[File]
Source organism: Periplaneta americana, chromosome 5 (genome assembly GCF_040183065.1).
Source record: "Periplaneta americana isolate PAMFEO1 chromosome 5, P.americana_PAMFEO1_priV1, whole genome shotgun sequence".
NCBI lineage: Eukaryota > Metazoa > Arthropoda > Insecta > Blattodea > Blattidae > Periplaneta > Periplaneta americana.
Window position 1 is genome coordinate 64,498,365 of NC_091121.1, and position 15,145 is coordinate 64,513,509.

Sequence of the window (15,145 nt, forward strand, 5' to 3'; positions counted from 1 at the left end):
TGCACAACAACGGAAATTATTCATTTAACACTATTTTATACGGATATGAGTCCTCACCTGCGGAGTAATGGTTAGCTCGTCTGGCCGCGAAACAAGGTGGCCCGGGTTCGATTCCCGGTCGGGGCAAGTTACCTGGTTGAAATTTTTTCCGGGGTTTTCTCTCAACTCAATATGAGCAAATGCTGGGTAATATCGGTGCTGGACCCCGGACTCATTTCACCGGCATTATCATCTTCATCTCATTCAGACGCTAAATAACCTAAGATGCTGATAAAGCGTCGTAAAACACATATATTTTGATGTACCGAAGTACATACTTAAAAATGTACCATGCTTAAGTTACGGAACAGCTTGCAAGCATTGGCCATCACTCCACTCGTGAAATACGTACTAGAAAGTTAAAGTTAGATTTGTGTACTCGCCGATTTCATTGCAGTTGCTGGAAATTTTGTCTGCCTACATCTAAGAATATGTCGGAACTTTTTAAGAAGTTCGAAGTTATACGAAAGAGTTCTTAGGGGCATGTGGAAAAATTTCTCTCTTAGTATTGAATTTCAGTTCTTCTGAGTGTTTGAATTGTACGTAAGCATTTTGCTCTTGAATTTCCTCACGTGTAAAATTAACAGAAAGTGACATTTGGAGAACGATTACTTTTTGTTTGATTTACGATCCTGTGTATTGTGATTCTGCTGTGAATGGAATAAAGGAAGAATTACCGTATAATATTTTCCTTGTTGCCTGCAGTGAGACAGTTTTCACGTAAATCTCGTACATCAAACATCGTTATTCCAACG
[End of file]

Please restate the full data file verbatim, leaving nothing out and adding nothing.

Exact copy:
Source organism: Periplaneta americana, chromosome 5 (genome assembly GCF_040183065.1).
Source record: "Periplaneta americana isolate PAMFEO1 chromosome 5, P.americana_PAMFEO1_priV1, whole genome shotgun sequence".
NCBI lineage: Eukaryota > Metazoa > Arthropoda > Insecta > Blattodea > Blattidae > Periplaneta > Periplaneta americana.
Window position 1 is genome coordinate 64,498,365 of NC_091121.1, and position 15,145 is coordinate 64,513,509.

Sequence of the window (15,145 nt, forward strand, 5' to 3'; positions counted from 1 at the left end):
TGCACAACAACGGAAATTATTCATTTAACACTATTTTATACGGATATGAGTCCTCACCTGCGGAGTAATGGTTAGCTCGTCTGGCCGCGAAACAAGGTGGCCCGGGTTCGATTCCCGGTCGGGGCAAGTTACCTGGTTGAAATTTTTTCCGGGGTTTTCTCTCAACTCAATATGAGCAAATGCTGGGTAATATCGGTGCTGGACCCCGGACTCATTTCACCGGCATTATCATCTTCATCTCATTCAGACGCTAAATAACCTAAGATGCTGATAAAGCGTCGTAAAACACATATATTTTGATGTACCGAAGTACATACTTAAAAATGTACCATGCTTAAGTTACGGAACAGCTTGCAAGCATTGGCCATCACTCCACTCGTGAAATACGTACTAGAAAGTTAAAGTTAGATTTGTGTACTCGCCGATTTCATTGCAGTTGCTGGAAATTTTGTCTGCCTACATCTAAGAATATGTCGGAACTTTTTAAGAAGTTCGAAGTTATACGAAAGAGTTCTTAGGGGCATGTGGAAAAATTTCTCTCTTAGTATTGAATTTCAGTTCTTCTGAGTGTTTGAATTGTACGTAAGCATTTTGCTCTTGAATTTCCTCACGTGTAAAATTAACAGAAAGTGACATTTGGAGAACGATTACTTTTTGTTTGATTTACGATCCTGTGTATTGTGATTCTGCTGTGAATGGAATAAAGGAAGAATTACCGTATAATATTTTCCTTGTTGCCTGCAGTGAGACAGTTTTCACGTAAATCTCGTACATCAAACATCGTTATTCCAACG